Today I am sharing 6 favorite Christmas children’s books for those of you looking for a last minute gift. Teaming up with my friend Jamie at No Delusions of Grandeur so invite you to stop by to check out her list of books, too. I am heading over there as soon as I get my post published. We can go together, if you like. But first, please give my list a look.
6 Favorite Christmas Children’s Books
To begin, I want to remind you of a book I have shared before. It isn’t on this year’s list for that reason but it is my second favorite Christmas story of all. My first being the obvious choice. The Christmas Tapestry by Patricia Polacco is based on a true story. It is probably best suited for older children but even adults will appreciate it’s heartwarming magical theme. Please take just a second to read my review on an earlier post here. I read this book aloud to the teachers at my school one year and there was hardly a dry eye in the library.
A Dozen Silk Diapers
Last year I was touched to have been asked by a pre-k teacher at the school where I retired (hi, Lily!), to suggest an unusual Christmas book for her babies (students) to share for the annual holiday program. I suggested A Dozen Silk Diapers by Melissa Kajpust, illustrated by Veselina Tomova. It is the story of a spider family who live in the manger where the Christ child is born. From their web in the rafters, they see firsthand the child below receiving gifts from far and wide. Wanting to be a part of the celebration, the spiders come up with a most useful gift to give the baby Jesus. Can you guess what it is? This sweet, sweet story is perfect for little ones who want to participate in the gift-giving but don’t know how. I would always remind my daughters and my students that sometimes the best gifts of all aren’t things we buy at Walmart.
While we are talking about spiders and cobwebs let me segue into our second book. Cobweb Christmas: The Tradition of Tinsel by Shriely Climo, illustrated by Jane Manning is a beautiful version of an Old World German Christmas legend. Reading this story with your babes can set the stage for sharing family traditions and cultural celebrations around the world. It begins with “Once upon a (Christmas)time (music to my ears) which is usually a pretty good indication that a story is a folktale.
Tante has decorated a lovely tree with something among its branches for all the creatures of her forest home. Catnip, apples, a basket of oats for the animals and gingerbread for the village children. She has something for everyone except for the spiders whom she has swept out of her house in her holiday housekeeping. When Kris Kringle passes by on Christmas Eve, the spiders outside Tante’s door beg him to let them in. They enthusiastically climb from branch to branch to inspect the old woman’s tree leaving behind a silken trail of threads everywhere they scuttle. When Kris Kringle returns to Tante’s cottage to leave a gift in each child’s shoes, he also admires the tree. With a touch of his fingertips on the cobwebs, they begin to glisten. And in the morning, Tante has a whole new respect for the spiders she has been sweeping away.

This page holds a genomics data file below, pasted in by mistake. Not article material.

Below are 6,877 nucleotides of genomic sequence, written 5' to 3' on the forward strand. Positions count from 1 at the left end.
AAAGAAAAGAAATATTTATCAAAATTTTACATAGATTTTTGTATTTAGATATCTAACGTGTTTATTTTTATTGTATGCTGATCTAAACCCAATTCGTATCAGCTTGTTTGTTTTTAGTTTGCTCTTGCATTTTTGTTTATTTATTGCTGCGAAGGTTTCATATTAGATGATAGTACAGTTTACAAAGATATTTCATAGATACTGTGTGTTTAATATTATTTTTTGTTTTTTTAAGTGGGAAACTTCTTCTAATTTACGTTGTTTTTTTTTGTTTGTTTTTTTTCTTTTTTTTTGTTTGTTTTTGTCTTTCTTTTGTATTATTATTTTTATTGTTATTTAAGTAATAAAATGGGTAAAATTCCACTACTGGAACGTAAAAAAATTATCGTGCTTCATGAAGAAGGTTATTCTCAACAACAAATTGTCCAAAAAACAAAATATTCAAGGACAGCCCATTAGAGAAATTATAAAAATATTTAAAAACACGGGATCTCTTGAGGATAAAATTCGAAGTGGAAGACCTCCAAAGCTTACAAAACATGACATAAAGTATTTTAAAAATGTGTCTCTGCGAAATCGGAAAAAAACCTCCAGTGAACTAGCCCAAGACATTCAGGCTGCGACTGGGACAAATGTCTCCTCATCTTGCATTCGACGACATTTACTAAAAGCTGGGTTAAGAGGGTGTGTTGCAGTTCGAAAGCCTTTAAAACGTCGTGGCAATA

The Legend of the Poinsettia
While we are talking legends, here is a beautiful one, The Legend of the Poinsettia retold and illustrated by Tomie dePaola. A popular and prolific children’s author, dePaola has retold a number of legends. One of my favorites is The Legend of the Indian Paintbrush. My Cady dressed up for Halloween like the main character in that folk story. I like to point out to my children that legends and folktales are often ‘retold’ because they originated years and years ago and were first shared orally, before most people had the means to write or the ability to read. Each time a legend is repeated it is told in a little different way.
Mexico is the setting of this story and the main character is a little girl Lucida (could be my grandbaby Lucia with the same dark eyes and hair). Everyone in the child’s mountain village helps prepare for their Navidad procession. This year, Lucida and her mother have been asked to replace the tattered manger blanket with one they weave themselves. When mamá is taken ill, Lucida must find a way to finish the weaving or come up with an alternative blanket for the baby Jesús. When the weaving becomes tangled and impossible for the child to finish, she is too embarrassed to attend the procession. The whole village was counting on her and she has disappointed them. But an old woman appears to Lucida explaining that “any gift is beautiful because it is given”. She encourages Lucida to pick an armful of lush green weeds to cover the baby. And when the little girl places the weeds on the manger and bows her head in prayer, a miracle happens. Order the book to read the ending.